Jesus does not give his assessment of the Samaritan, he lets the lawyer do it who passed with full marks! It is important here to see how Jesus has turned upside down the question put to him at the start: “Who is my neighbour?” In turn he now asks: “which one of these according to you proved himself a neighbour to the one who had fallen into the hand of the bandits?” It is the one who proves to have in himself the attitude and merciful behaviour of God. The needs of our brothers and sisters show moment after moment, the will of God.
Jesus came to fulfil the covenant. Part of this fulfilment was to redefine who belonged to God’s people. Hither to it was circumcision, plus the keeping of the Law, that defined the people of God. In the parable of the ‘Good Samaritan’, however, Jesus makes it clear that God’s people are those who show compassion and love towards others.
The last words of Jesus to the lawyer summarize the message of the whole parable: “Go and do the same yourself”. “Be a neighbour to the person in need” and you will inherit eternal life! If we truly learn this parable’s lesson, we will treat all we meet as our neighbour. By loving the brother or sister instead, the “Samaritans” have always been worshipping the true and living God.
“Our relationship with God is not separate from our human relationships, but is intertwined with them.”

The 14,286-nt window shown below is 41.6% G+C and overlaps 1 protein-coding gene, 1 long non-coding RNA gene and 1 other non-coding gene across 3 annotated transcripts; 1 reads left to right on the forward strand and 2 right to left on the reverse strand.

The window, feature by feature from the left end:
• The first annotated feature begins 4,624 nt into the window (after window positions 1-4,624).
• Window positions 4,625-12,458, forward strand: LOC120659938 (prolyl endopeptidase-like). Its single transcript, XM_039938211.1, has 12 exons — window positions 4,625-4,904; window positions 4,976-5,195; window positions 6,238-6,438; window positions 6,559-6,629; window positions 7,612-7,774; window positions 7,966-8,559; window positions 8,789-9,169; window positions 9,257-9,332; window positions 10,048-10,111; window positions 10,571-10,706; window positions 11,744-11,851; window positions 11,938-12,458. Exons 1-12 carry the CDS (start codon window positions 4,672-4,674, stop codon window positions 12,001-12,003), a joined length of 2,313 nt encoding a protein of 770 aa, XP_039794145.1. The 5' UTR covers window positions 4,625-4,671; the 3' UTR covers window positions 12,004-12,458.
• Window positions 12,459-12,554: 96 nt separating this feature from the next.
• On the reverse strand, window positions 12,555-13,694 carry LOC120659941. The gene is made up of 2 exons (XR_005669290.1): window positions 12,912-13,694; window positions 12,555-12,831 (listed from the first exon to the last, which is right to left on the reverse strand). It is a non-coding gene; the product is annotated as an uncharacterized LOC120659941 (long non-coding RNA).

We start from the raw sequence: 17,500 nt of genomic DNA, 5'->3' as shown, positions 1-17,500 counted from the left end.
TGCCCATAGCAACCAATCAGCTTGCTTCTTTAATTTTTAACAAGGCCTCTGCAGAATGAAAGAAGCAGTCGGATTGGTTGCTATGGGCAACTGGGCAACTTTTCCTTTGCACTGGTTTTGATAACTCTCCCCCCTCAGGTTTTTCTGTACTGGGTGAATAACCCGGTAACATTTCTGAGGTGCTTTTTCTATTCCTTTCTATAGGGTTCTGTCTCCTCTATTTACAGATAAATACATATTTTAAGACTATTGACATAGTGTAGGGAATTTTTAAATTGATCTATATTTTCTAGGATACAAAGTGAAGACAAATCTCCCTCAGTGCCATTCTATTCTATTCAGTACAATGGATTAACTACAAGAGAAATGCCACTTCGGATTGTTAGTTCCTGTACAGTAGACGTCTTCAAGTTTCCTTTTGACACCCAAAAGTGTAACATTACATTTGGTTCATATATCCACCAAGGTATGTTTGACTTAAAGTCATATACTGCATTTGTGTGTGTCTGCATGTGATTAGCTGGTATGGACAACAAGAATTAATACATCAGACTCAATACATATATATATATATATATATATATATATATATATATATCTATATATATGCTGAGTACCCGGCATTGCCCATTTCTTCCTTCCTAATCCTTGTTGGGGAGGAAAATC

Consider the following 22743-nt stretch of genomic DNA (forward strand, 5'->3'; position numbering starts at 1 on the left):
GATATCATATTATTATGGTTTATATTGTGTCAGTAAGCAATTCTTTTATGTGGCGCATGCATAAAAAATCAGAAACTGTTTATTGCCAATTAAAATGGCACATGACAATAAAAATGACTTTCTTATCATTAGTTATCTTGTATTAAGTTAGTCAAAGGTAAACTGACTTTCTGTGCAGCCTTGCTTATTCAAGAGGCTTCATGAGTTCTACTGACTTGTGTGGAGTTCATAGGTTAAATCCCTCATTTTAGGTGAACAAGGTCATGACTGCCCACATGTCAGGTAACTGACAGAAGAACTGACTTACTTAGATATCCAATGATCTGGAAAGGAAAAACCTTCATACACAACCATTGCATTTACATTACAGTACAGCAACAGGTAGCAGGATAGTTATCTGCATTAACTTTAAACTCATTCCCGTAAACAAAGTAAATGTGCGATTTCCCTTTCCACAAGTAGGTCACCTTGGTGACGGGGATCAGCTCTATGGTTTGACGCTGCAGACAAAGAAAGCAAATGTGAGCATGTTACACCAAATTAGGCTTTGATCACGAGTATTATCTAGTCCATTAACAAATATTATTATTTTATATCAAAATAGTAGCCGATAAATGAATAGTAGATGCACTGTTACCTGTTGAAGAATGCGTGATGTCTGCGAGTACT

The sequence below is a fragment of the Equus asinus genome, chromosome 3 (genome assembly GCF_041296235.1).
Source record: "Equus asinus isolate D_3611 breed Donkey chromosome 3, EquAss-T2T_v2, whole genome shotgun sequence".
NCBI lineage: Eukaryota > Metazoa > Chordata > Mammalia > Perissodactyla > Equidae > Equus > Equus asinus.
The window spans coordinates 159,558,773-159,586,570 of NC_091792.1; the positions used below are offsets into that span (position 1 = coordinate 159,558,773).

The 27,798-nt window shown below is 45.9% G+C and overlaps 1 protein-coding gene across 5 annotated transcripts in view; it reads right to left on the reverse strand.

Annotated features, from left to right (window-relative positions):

‘Acknowledgement and Thanks’ to ‘Recommended Source Material’ by:
Archbishop Daniel E. Pilarczyk, Fr. Fernando Armellini SCI, Peter Edmonds SJ, Richard Baawobr M.Afr, Joseph A. Slattery Ph.D, Adelmo Spagnolo MCCJ, Silvester O’Flynn OFM Cap, J.E. Spicer CSsR, John R. Donahue SJ and Alice Camille – Master’s degree in Divinity.
Reflections for each day this Week to lead us in the ‘Way, the Truth and the Life’.
Almighty God and Father, on the … of the week following 15th Sunday of Ordinary Time Year C, we reflect on …
Sun. … Christians have been given a sure guide to the will of God: the Holy Gospel. We all need to read it, to reflect on it and to pray on it. In our moments of deep reflection and in the quietness of our special place of being with God or in a place or time of his choosing, he will reveal his will and his plan for us.